Kentucky Senate race: how it became 'Clash of the Titans'
The matchup between Senate minority leader Mitch McConnell and Democrat Alison Lundergan Grimes is on track to be the biggest spending race in US Senate history, most of it by outside groups.
Both sides are rolling out big names and big money in the Kentucky Senate race, despite polls indicating Democrat Alison Lundergan Grimes faces tough odds in her bid to oust Republican minority leader Mitch McConnell.
“She’s been behind in every poll but one for months,” Jennifer Duffy, a senior editor for the Cook Political Report, told the Hill Wednesday. “The one poll she was ahead by a point was her own. I just think there’s been a conventional wisdom developing that she’s in trouble.”
This week Mitt Romney and Bill Clinton are hopping into the race to fund-raise and advertise, bringing even bigger names into a bruising contest that’s on track to burn through $100 million – more than any other race in US Senate history. Many observers call it the highest profile race of the year.
But why spend so much money – and bring in so much star power – when most polling shows Senator McConnell leading in red-leaning Kentucky? It’s likely because the race, for Democrats, is about something bigger: Getting rid of McConnell and keeping the Senate blue.
Meanwhile, GOP control of the US Senate is a key objective for outside conservative groups, who are outspending liberal groups in this race 2 to 1, according to the Center for Responsive Politics (CRP).
"At one point this race was closer than it is now," says Dewey Clayton, a political science professor at the University of Louisville, adding that it appears "some of the heavy spending by outside groups is actually starting to be somewhat effective."
The candidates have transformed the race into a referendum on national politics, and national political money is pouring in to help them. The Kentucky Opportunity Coalition, an outside group not required to disclose its donors, has spent $6.9 million, as of Sept. 30, to defeat Ms. Grimes. Senate majority leader Harry Reid has directed $4.3 million through his Senate Majority PAC (political action committee) to defeat McConnell, according to the CRP.
Both McConnell and Grimes are doing their best to tie the other to unpopular Washington institutions: McConnell casts Grimes as an Obama lackey, and Grimes blames McConnell for a dysfunctional Congress.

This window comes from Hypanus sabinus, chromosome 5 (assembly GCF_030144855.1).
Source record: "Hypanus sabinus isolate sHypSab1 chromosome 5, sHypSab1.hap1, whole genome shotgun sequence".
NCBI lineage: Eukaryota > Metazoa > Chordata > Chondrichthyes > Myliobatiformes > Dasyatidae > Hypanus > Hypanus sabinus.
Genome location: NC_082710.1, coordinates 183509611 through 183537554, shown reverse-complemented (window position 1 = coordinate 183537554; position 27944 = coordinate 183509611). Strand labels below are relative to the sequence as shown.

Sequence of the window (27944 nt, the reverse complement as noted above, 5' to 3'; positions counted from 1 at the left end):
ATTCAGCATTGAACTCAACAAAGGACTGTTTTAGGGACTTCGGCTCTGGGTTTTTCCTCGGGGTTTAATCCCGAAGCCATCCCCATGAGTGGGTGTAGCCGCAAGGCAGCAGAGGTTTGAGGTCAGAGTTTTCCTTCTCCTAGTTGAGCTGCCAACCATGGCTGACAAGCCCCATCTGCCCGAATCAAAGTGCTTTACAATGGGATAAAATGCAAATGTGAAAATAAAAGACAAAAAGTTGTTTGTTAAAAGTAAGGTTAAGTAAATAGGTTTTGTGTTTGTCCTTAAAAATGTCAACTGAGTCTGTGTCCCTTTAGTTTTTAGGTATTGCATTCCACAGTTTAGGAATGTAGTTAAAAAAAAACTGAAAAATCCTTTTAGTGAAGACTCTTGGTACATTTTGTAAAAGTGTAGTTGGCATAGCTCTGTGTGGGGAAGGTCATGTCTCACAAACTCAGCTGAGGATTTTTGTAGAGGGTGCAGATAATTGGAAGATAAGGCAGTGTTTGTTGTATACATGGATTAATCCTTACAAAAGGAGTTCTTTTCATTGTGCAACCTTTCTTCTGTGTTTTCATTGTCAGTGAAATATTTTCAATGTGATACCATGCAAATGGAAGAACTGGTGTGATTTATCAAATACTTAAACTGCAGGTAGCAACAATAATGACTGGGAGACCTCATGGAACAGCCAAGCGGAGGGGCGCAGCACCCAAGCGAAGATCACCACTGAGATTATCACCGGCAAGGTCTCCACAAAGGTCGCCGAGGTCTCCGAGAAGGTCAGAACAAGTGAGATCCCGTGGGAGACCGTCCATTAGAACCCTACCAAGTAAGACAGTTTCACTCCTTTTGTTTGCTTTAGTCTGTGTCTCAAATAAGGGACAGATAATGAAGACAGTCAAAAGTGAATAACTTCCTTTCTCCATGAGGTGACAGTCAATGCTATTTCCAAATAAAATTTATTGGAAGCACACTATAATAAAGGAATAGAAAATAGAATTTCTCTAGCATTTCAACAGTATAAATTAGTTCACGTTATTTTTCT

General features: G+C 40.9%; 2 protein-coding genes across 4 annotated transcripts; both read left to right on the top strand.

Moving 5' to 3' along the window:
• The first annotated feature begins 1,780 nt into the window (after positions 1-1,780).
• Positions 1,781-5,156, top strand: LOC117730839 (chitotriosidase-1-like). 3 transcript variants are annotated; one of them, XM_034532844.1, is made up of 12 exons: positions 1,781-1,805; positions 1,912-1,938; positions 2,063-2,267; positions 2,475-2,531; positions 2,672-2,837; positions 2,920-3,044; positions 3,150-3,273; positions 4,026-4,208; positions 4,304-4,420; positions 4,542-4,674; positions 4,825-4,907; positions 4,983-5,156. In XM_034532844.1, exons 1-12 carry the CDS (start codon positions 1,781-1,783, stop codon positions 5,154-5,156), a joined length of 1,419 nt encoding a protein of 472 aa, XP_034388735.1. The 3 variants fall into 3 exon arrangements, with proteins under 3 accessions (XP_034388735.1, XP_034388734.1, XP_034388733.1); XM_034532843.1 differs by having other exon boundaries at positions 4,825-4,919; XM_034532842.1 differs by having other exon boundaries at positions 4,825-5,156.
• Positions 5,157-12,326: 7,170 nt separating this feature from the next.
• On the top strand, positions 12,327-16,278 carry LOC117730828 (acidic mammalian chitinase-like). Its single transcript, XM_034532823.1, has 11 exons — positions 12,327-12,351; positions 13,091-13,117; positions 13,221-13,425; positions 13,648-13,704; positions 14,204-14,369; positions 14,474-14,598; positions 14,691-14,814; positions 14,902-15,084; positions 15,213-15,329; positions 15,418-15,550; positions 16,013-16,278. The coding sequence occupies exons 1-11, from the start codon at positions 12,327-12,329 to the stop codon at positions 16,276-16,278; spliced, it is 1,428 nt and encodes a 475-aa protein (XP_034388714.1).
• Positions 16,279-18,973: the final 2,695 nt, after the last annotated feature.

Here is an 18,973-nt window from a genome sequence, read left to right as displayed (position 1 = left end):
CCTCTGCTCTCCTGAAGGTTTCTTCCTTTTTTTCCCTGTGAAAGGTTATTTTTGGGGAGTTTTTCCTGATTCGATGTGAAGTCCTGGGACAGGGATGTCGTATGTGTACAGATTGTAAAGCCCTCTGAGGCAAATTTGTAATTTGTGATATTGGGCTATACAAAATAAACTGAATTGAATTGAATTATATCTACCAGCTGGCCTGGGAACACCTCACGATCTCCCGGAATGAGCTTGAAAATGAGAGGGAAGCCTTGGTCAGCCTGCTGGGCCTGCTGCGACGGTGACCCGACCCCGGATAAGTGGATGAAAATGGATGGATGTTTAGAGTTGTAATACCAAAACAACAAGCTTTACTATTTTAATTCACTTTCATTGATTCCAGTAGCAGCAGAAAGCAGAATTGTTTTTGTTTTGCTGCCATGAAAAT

To counter those images, each candidate is banking on help from party favorites, Mr. Romney and Mr. Clinton.
Grimes launches a television ad Thursday featuring Clinton – the first Senate campaign ad the former president has been in this cycle, according to the Huffington Post. Clinton has taken two trips to Kentucky to back Grimes so far this year.
And Romney is stumping and fund-raising for McConnell in Kentucky Thursday. Romney’s ability to rake in cash and energize Republicans has made him a hot commodity on the campaign trail. This week, he’ll visit seven states – covering almost 6,000 miles, from Colorado to Kentucky – backing candidates in tight races. Those candidates’ success could help Republicans capture the Senate in November.
Romney’s jet-setting comes as some agitate for the former Massachusetts governor to make yet another presidential run. Romney advisers have publicly tried to quell that enthusiasm, but he nonetheless remains popular – possibly because his party lacks an obvious standard-bearer in the run-up to the 2016 presidential primaries.
"There's a vacuum," John Jordan, a high-profile Republican donor from California, told the Associated Press. "When there's 10 people in a possible presidential field, it's difficult for anyone to look presidential.”
Grimes’s campaign and national Democrats contend that the contest is far from over, saying Grimes has a good shot at unseating McConnell. After leading in early polls, Grimes has dropped 5.3 points beyond McConnell, according to a rolling average of major polls by RealClearPolitics.
“This is still very much a margin-of-error race,” said Justin Barasky, a spokesman for the Democratic Senatorial Campaign Committee.